would not know, when entering into the trade, whether the other party 
is a Customer. The Exchange believes that the proposal nevertheless 
promotes just and equitable principles of trade and protects investors 
and the public interest, because it eliminates a more serious 
uncertainty in the rule's operation today, which is price uncertainty. 
Today, a Customer's order can be adjusted to a significantly different 
price in the case of a Catastrophic Error, which is potentially more 
impactful than the possibility of busting the trade.
    Furthermore, there is uncertainty in the current Obvious Error 
portion of Rule 975NY that market participants have dealt with for a 
number of years. Specifically, Rule 975NY(a)(3)(A) provides that if it 
is determined that an Obvious Error has occurred where each party to 
the transaction is a Market Maker on the Exchange, the execution price 
of the transaction will be adjusted by the Exchange (in accordance with 
subsection (i) and (ii) of the rule), unless both parties agree to 
adjust to a different price or to nullify the transaction within 10 
minutes of being notified by the Exchange of the Obvious Error. 
Additionally, Rule 975NY(a)(3)(B) provides that if it is determined 
that an Obvious Error has occurred where at least one party to the 
transaction to the Obvious Error is not an Exchange Market Maker, the 
trade will be busted by the Exchange, unless both parties agree to 
adjust the price of the transaction within 30 minutes of being notified 
by the Exchange of the Obvious Error. Therefore, a Market Maker who 
prefers price adjustments over busting a trade cannot guarantee that 
outcome because, if he trades with a non-Market Maker, a resulting 
Obvious Error would only be adjusted if the party on the other side of 
the trade agrees to an adjustment. This uncertainty has been embedded 
in the rule and accepted by market participants. The Exchange believes 
that this proposal, despite the uncertainty based on whether a Customer 
is involved in a trade, is nevertheless consistent with the Act because 
the ability to nullify a Customer's trade involving an Obvious or a 
Catastrophic Error should prevent the price uncertainty that mandatory 
adjustment with respect Catastrophic Error creates under the current 
rule. The Exchange believes that the benefits afforded to Customers by 
knowing with certainty what the adjustment price of a Catastrophic 
Error will be, and being able to nullify the trade if they choose to do 
so, far outweighs any uncertainty that might arise by not knowing 
whether a Customer was involved as the contra-side on a given trade. A 
[sic] The Exchange believes that affording Customers this heightened 
degree of certainty which [sic] should promote just and equitable 
principles of trade and protect investors and the public interest.
    The Exchange has also weighed carefully the need to assure that one 
market participant is not permitted to receive a windfall at the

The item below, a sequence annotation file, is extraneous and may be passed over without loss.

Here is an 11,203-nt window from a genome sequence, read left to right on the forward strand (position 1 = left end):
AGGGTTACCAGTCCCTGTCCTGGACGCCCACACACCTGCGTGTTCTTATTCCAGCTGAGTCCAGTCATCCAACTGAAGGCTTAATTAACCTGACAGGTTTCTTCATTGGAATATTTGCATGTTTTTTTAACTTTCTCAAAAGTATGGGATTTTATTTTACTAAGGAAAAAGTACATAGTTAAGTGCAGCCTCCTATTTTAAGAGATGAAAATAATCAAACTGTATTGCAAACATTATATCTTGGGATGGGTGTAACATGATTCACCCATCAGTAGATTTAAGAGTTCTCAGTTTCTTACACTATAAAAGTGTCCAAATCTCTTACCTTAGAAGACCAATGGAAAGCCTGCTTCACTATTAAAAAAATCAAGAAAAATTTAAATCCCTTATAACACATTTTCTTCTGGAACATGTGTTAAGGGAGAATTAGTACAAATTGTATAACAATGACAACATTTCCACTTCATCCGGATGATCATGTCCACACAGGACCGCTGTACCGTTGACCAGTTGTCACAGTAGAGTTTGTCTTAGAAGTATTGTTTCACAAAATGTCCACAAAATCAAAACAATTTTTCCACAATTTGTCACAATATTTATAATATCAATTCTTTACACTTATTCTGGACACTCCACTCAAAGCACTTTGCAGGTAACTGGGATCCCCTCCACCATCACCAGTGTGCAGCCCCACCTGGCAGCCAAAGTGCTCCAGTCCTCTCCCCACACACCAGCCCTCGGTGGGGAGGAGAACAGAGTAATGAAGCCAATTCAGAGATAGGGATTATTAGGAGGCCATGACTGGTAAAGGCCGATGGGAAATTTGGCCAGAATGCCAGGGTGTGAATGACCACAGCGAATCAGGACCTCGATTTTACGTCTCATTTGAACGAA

expense of another market participant that made an Obvious or a 
Catastrophic error against the need to assure that market participants 
are not simply being given an opportunity to reconsider poor trading 
decisions.
    Further, the Exchange believes that the proposed rule change 
relating to a Trading Official making the determination of whether a 
Catastrophic Error has occurred will promote just and equitable 
principles of trade because the Exchange believes such determinations 
will be made in a more timely manner than is the case today. As the 
determinations will likely be more timely, the proposed change will 
reduce the length of time before participants gain certainty as to the 
outcome of Catastrophic Error review. The Exchange's Obvious and 
Catastrophic Error rule and the procedures that carry out the rule have 
consistently been based on specific and objective criteria. The 
Exchange believes this proposed rule change furthers that principle by 
adopting objective guidelines for the determination of which trades may 
be busted or adjusted and for the determination of whether or not a 
trade is deemed to be a Catastrophic Error.
    In addition, the Exchange believes that the proposed changes to the 
pricing tables used in determining theoretical and adjustment values 
for transactions subject to Catastrophic Error reviews will remove 
impediments to and perfect the mechanism of a free and open market 
because the proposed changes will conform the theoretical and 
adjustment values applicable to Catastrophic Errors on other market 
venues.\14\
---------------------------------------------------------------------------

    \14\ Supra Footnote No. 11 [sic].
---------------------------------------------------------------------------

    Finally, the Exchange believes that moving existing text regarding 
the $5,000 fee, as described above, will promote just and equitable